In last week's federal budget, which brimmed with worthiness, the Trudeau government announced its determination to identify how its spending "affect(s) men and women differently."
Utterly sensible, on the face of it.
While some, particularly in academia, regard gender as a "cisnormative" construct, the human race is in fact binary, and, as the budget's authors acknowledge, government policies have different impacts on men and women.
"Governments must understand to what extent their policy choices will produce different outcomes for all people," it says, inclusively.
Read past the first few paragraphs, though, and "all people" quickly morphs into "women."
That shouldn't be terribly surprising. Our prime minister says he's a feminist, and he's determined to use the levers of governing to correct discrimination.
The budget's gender statement focuses on the gap in wages (women make 87 cents for every dollar made by men), on the gross underrepresentation of women in science, technology, engineering and mathematics (STEM) jobs, on the fact that men still enjoy most of the best positions in the private sector, on the lack of affordable daycare (single mothers fare worse than just about everyone else) and on the fact that women are more likely to experience poverty, violence and harassment, particularly if they are indigenous.
The government further promises a deeper dive into gender-based injustice with every succeeding budget.
All of which is fair, and worthy, and was accepted by the parliamentary press corps with approving nods.
Every liberal, after all, is raised to believe that male privilege is the anchor determinant in our society, and that being born male — especially a white male — confers possession of the keys to society's ignition.
Here are a few things the budget's gender-based analysis ignores, and might be worth addressing next time:
Women do much better than men in school.
That wasn't the case even 20 years ago, but as Statistics Canada puts it: "Today, the situation is completely different. Education indicators show that women generally do better than men."
The gap begins in kindergarten, where girls earn better marks than boys, and continues right through university.
"More girls than boys earn their high school diploma within the expected timeframe, and girls are less likely to drop out. More women than men enrol in college and university programs. A greater percentage of women leave these programs with a diploma or degree."
If that trend continues, and there is no reason to believe it won't, it isn't hard to see what lies ahead: an increasingly uneducated and unemployable male population.
"It is quite troubling that increasing numbers of young men are dropping out," says Philip Cross, former chief economic analyst for Statistics Canada. "They don't tend to do well in public school, and they're constantly told that if you don't go to university, you might as well not be in our society, and they know they probably aren't going to university, so they just drop out. An increasing number of men are not in the labour force and not going to school. This is not good."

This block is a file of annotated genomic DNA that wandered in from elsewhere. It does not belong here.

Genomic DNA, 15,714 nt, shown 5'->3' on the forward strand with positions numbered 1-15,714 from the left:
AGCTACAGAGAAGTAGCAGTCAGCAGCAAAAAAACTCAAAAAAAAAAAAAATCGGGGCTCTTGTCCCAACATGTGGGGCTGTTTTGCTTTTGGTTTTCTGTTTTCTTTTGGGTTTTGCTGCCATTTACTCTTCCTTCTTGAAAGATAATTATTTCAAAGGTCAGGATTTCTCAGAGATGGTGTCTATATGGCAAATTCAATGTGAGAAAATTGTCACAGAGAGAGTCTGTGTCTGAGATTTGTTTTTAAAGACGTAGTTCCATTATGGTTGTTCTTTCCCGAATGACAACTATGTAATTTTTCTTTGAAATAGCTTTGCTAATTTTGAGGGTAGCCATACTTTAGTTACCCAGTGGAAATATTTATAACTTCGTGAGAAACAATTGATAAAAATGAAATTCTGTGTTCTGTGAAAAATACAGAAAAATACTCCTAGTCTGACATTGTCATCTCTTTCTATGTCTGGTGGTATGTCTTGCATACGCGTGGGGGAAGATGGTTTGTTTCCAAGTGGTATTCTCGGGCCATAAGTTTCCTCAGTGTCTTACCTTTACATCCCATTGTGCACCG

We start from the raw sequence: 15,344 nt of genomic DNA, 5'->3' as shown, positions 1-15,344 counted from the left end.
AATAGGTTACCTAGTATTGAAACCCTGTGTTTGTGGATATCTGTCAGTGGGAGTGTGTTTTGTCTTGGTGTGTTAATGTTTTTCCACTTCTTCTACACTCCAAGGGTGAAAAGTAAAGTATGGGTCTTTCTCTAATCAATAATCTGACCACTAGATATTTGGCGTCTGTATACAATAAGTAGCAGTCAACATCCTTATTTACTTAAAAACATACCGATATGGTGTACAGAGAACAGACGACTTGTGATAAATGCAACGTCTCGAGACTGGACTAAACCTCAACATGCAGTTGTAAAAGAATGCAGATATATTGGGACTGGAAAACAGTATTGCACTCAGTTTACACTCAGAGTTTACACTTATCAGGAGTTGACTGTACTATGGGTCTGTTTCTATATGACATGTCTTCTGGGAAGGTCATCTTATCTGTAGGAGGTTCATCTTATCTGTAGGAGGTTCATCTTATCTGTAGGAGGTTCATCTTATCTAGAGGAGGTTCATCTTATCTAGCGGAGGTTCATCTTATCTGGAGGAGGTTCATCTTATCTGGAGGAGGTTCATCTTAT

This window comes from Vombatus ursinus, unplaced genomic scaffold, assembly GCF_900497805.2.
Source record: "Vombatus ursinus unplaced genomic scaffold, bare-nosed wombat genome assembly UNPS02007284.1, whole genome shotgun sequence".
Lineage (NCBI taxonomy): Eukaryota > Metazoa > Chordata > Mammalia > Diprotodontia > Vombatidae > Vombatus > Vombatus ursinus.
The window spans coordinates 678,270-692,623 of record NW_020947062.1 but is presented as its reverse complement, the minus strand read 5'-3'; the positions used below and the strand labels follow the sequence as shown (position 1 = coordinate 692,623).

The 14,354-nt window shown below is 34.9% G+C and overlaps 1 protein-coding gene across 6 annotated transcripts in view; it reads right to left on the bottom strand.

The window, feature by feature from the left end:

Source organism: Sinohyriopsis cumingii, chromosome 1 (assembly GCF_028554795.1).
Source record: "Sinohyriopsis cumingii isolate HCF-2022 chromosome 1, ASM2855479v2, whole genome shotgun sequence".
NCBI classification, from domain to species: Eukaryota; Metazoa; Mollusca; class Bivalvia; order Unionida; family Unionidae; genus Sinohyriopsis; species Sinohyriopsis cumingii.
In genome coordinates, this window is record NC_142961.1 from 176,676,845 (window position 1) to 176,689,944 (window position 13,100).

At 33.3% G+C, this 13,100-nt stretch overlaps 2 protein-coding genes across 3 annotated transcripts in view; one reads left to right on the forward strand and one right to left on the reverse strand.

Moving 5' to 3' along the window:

Women have not yet caught up to men in the private sector, but they own the public service, by far the single biggest employer in the country.
According to Statistics Canada, women not only comprise 71 per cent of Canada's 4.1 million public sector jobs at all levels of government, but "gender parity now exists in the public sector with respect to women's representation in leadership positions."
Meaning that while women are still a designated group for the purposes of preferential hiring in the public service, they now have most of the jobs and at least half of the most senior jobs.
Cross puts it rather bluntly: "Women are overrepresented in government, and government jobs are the best jobs. Best job security, best pension benefits, best everything."
Further, he says, women now dominate the feeder positions for all the most senior jobs in government.
The overwhelming majority of people who have lost their jobs in the resource sector out west and the manufacturing sector, mostly in Ontario, are men.
As Springsteen sang, these jobs are going, boys, and they ain't coming back.
"There is a certain type of man who you wanted in the oil sands, out of town, blowing things up," says Cross. "Those people still exist, and now they are jobless, and what do we do with them now?"
Exact figures are difficult to find, but Janice MacKinnon, a university professor and former NDP finance minister in Saskatchewan, says it's a "staggering number." And those jobs that do come back will demand higher skill levels.
She notes there is absolutely nothing in the budget's gender-based analysis about those jobs, or what to do about their disappearance.
"Where's the strategy on that?" she asks. "If you are going to look at gender, that's fine, but there are areas where boys and men are struggling, and they need to be documented, too."
MacKinnon even goes so far as to say that being a white male entering the current job market is a disadvantage.
Cross puts it another way: "Historically, our economic system has favoured men, but the trend is in the opposite direction."
He would dearly like someone to ask the government why none of its gender-based analysis addressed any of the forgoing.
So I wrote one of the prime minister's senior advisers to ask.
The reply: "It is a reasonable question to ask."
But, um, no answer.